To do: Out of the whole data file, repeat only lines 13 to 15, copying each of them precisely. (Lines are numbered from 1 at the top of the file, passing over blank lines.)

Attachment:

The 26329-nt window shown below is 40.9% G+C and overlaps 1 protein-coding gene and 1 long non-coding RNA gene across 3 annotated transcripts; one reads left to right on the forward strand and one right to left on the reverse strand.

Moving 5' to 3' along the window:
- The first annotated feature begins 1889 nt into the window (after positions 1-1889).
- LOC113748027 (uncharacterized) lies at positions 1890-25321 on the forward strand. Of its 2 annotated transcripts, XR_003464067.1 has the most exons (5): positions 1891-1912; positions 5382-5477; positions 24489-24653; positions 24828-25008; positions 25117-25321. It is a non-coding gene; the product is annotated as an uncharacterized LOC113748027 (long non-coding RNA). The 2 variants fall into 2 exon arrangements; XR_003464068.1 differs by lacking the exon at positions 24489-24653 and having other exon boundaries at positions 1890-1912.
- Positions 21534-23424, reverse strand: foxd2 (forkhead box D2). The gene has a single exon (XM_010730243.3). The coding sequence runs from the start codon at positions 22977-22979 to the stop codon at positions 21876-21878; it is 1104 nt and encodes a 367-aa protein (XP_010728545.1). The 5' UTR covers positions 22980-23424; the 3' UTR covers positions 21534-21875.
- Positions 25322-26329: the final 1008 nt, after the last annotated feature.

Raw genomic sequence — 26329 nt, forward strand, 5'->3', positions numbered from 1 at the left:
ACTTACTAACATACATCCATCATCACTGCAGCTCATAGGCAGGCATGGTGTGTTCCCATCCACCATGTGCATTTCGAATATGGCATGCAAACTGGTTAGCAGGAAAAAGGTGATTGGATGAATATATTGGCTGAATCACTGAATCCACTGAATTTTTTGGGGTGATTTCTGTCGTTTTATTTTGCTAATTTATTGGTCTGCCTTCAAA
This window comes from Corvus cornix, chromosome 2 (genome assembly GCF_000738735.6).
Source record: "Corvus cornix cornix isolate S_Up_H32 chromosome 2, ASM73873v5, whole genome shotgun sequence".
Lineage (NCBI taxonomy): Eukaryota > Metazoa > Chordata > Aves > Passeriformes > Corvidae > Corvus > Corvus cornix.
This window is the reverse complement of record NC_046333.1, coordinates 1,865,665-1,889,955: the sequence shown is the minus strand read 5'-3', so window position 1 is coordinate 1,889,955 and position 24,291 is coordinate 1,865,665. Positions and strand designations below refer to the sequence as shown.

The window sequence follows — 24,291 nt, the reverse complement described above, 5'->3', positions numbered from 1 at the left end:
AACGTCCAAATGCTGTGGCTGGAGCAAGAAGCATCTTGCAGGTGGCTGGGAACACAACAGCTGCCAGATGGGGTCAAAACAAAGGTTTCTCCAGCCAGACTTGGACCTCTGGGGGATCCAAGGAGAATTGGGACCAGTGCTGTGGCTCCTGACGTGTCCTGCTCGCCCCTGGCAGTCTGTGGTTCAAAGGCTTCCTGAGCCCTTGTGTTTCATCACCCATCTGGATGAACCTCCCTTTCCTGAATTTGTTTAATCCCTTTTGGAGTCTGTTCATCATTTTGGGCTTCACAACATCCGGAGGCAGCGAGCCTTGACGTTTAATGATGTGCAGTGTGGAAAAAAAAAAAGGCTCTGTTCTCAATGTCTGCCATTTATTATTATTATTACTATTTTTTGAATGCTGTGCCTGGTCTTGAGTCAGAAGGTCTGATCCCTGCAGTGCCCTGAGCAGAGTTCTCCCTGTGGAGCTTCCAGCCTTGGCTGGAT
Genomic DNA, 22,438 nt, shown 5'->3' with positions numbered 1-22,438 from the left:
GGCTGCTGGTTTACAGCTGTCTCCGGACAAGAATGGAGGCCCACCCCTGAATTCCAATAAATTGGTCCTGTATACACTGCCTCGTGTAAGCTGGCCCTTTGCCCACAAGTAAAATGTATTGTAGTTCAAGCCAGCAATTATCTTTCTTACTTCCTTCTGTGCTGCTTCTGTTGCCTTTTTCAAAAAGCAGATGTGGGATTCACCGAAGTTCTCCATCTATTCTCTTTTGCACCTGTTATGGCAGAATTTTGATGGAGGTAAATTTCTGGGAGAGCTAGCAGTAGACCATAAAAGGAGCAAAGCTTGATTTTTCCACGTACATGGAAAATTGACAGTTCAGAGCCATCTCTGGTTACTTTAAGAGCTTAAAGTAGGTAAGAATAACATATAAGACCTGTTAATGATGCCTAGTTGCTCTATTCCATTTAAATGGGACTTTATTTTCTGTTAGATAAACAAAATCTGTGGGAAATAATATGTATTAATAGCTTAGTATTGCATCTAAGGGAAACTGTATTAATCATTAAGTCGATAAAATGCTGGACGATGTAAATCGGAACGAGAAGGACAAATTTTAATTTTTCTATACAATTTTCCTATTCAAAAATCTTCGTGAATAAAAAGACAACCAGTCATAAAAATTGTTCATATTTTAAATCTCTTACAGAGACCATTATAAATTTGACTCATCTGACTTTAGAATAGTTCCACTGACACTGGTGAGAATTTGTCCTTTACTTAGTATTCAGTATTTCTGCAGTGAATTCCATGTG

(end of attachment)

The window sequence follows — 24,291 nt, the reverse complement described above, 5'->3', positions numbered from 1 at the left end:
AACGTCCAAATGCTGTGGCTGGAGCAAGAAGCATCTTGCAGGTGGCTGGGAACACAACAGCTGCCAGATGGGGTCAAAACAAAGGTTTCTCCAGCCAGACTTGGACCTCTGGGGGATCCAAGGAGAATTGGGACCAGTGCTGTGGCTCCTGACGTGTCCTGCTCGCCCCTGGCAGTCTGTGGTTCAAAGGCTTCCTGAGCCCTTGTGTTTCATCACCCATCTGGATGAACCTCCCTTTCCTGAATTTGTTTAATCCCTTTTGGAGTCTGTTCATCATTTTGGGCTTCACAACATCCGGAGGCAGCGAGCCTTGACGTTTAATGATGTGCAGTGTGGAAAAAAAAAAAGGCTCTGTTCTCAATGTCTGCCATTTATTATTATTATTACTATTTTTTGAATGCTGTGCCTGGTCTTGAGTCAGAAGGTCTGATCCCTGCAGTGCCCTGAGCAGAGTTCTCCCTGTGGAGCTTCCAGCCTTGGCTGGAT
Genomic DNA, 22,438 nt, shown 5'->3' with positions numbered 1-22,438 from the left: